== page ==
Applied Microbiology and Biotechnology

, Volume 104, Issue 3, pp 1187–1199 | Cite as

Engineered bacterial biofloc formation enhancing phenol removal and cell tolerance

  • Xiao Jia
  • Shun Zhang
  • Jiawei Li
  • Juan Xia
  • Ruilian Yao
  • Xinqing Zhao
  • Bing Wu
  • Fengwu Bai
  • Yi XiaoEmail author
Applied genetics and molecular biotechnology


A microbial floc consisting of a community of microbes embedded in extracellular polymeric substances matrix can provide microbial resistances to toxic chemicals and harsh environments. Phenol is a toxic environmental pollutant and a typical lignin-derived phenolic inhibitor. In this study, we genetically engineered Escherichia coli cells by expressions of diguanylate cyclases (DGCs) to promote proteinaceous and aliphatic biofloc formation. Compared with the planktonic E. coli cells, the biofloc-forming cells improved phenol removal rate by up to 2.2-folds, due to their substantially improved tolerance (up to 149%) to phenol and slightly enhanced cellular activity (20%) of phenol hydroxylase (PheH). The engineered bioflocs also improved E. coli tolerance to other toxic compounds such as furfural, 5-hydroxymethylfurfural, and guaiacol. Additionally, the strategy of the engineered biofloc formation was applicable to Pseudomonas putida and enhanced its tolerance to phenol. This study highlights a strategy to form engineered bioflocs for improved cell tolerance and removal of toxic compounds, enabling their universality of use in bioproduction and bioremediation.


Engineered bioflocs Diguanylate cyclase Phenol removal Guaiacol Enhanced tolerance 



We thank Prof. Ningyi Zhou (Shanghai Jiaotong University, China) for his helpful suggestions and Prof. Luying Xun (Shandong University, China) and Prof. Rubing Liang (Shanghai Jiaotong University, China) for E. coli BL21(DE3)-groELS and P. putida KT2440, respectively.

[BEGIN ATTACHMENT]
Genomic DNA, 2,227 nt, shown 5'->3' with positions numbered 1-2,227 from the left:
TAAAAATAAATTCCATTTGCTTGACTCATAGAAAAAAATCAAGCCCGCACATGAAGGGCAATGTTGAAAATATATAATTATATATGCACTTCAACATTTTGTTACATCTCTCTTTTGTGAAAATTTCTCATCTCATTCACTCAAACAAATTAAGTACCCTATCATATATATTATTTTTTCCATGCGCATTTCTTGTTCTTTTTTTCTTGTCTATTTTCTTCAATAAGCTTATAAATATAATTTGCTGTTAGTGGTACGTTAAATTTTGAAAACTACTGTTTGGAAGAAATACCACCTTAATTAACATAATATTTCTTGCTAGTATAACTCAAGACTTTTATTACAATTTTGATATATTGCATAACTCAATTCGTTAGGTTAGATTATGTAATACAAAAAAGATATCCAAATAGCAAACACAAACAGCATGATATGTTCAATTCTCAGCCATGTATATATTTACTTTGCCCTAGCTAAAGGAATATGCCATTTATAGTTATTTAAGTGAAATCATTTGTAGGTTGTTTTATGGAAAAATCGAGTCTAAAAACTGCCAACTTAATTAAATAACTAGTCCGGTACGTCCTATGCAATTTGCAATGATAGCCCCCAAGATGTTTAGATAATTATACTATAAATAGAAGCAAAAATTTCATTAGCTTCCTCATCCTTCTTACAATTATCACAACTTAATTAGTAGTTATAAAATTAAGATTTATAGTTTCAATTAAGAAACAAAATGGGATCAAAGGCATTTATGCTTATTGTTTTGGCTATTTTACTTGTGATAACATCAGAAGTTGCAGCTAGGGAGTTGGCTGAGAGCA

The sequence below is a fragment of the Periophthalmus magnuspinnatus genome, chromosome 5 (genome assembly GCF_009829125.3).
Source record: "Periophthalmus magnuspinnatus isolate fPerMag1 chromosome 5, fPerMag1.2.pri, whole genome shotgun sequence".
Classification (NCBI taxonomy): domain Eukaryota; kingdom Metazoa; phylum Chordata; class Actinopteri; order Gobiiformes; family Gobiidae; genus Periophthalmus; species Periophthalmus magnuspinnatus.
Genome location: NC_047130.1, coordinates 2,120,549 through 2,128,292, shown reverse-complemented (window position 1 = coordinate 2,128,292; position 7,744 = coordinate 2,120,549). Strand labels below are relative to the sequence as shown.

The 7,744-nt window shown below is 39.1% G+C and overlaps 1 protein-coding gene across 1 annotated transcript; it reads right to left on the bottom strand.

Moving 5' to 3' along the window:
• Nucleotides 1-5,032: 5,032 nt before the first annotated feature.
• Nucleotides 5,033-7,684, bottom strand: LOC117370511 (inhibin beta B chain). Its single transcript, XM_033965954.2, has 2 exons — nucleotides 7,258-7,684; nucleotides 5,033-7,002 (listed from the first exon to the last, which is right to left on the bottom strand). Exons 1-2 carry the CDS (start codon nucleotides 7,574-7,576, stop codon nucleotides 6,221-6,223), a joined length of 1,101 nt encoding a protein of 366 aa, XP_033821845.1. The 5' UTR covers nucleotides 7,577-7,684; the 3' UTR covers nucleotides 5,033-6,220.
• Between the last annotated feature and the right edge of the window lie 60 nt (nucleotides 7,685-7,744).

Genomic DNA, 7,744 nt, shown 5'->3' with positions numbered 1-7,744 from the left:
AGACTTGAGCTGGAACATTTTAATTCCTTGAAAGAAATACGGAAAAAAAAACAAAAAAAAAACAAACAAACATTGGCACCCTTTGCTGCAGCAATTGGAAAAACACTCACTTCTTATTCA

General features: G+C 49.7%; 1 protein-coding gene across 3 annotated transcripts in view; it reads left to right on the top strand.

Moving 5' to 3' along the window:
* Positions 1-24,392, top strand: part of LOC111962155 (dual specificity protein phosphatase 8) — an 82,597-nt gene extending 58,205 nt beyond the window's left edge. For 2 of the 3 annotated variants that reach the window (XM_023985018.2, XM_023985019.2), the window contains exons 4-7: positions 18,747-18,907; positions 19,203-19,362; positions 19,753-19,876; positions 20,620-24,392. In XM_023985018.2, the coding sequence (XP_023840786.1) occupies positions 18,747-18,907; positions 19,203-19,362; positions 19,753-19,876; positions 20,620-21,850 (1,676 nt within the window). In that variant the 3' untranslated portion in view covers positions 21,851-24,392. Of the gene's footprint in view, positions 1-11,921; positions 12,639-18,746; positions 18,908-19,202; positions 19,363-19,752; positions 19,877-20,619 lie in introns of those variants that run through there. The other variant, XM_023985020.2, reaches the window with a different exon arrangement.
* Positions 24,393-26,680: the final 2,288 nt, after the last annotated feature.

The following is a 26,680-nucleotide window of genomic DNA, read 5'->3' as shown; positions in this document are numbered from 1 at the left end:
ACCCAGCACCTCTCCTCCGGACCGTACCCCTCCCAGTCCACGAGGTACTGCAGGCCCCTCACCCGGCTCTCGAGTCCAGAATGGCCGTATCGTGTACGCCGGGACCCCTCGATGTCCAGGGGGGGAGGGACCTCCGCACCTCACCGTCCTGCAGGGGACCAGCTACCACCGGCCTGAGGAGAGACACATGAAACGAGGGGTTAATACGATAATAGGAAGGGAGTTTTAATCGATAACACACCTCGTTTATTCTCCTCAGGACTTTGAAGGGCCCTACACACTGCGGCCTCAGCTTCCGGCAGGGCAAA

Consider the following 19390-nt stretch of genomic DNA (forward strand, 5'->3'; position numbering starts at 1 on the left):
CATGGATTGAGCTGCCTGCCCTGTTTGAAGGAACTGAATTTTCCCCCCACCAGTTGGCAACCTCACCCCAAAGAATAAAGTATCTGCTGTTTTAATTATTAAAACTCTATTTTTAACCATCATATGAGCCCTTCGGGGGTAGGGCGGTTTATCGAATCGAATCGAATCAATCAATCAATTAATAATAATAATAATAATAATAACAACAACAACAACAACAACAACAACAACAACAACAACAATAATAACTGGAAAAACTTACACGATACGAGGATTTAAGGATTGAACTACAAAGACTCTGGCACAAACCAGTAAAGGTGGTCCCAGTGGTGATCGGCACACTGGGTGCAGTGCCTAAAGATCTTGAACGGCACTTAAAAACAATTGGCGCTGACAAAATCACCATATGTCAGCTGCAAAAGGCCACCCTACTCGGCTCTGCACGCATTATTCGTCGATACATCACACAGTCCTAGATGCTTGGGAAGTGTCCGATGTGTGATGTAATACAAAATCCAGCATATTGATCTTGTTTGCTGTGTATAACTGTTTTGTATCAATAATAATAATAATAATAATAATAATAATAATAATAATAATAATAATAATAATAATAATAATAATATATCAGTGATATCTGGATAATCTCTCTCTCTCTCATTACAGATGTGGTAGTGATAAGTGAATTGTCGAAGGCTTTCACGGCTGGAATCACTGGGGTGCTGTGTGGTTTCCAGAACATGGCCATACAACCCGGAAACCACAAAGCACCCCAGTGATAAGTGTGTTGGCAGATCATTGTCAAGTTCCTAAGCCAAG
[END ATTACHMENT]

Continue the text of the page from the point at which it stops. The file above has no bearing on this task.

Funding information

This work was sponsored by the National Key R&D Program of China (2018YFA0901200), Science and Technology Commission of Shanghai Municipality (18JC1413600), and Natural Science Foundation of Shanghai (18ZR1420500). This work was also funded in part by Open Project Program of CAS Key Laboratory of Tropical Marine Bio-resources and Ecology (LMB), LMM and LAMB, SCSIO, CAS (Grant No. 2018011010).

Compliance with ethical standards

Conflict of interest

The authors declare that they have no conflict of interest.

Ethical approval

This article does not contain any studies with human participants or animals performed by any of the authors.

Supplementary material

253_2019_10289_MOESM1_ESM.pdf (390 kb)
ESM 1 (PDF 389 kb)


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Copyright information

© Springer-Verlag GmbH Germany, part of Springer Nature 2019

Authors and Affiliations

  1. 1.State Key Laboratory of Microbial Metabolism, School of Life Sciences and BiotechnologyShanghai Jiao Tong UniversityShanghaiChina
  2. 2.Faculty of Civil and Environmental EngineeringUniversity of IcelandReykjavikIceland

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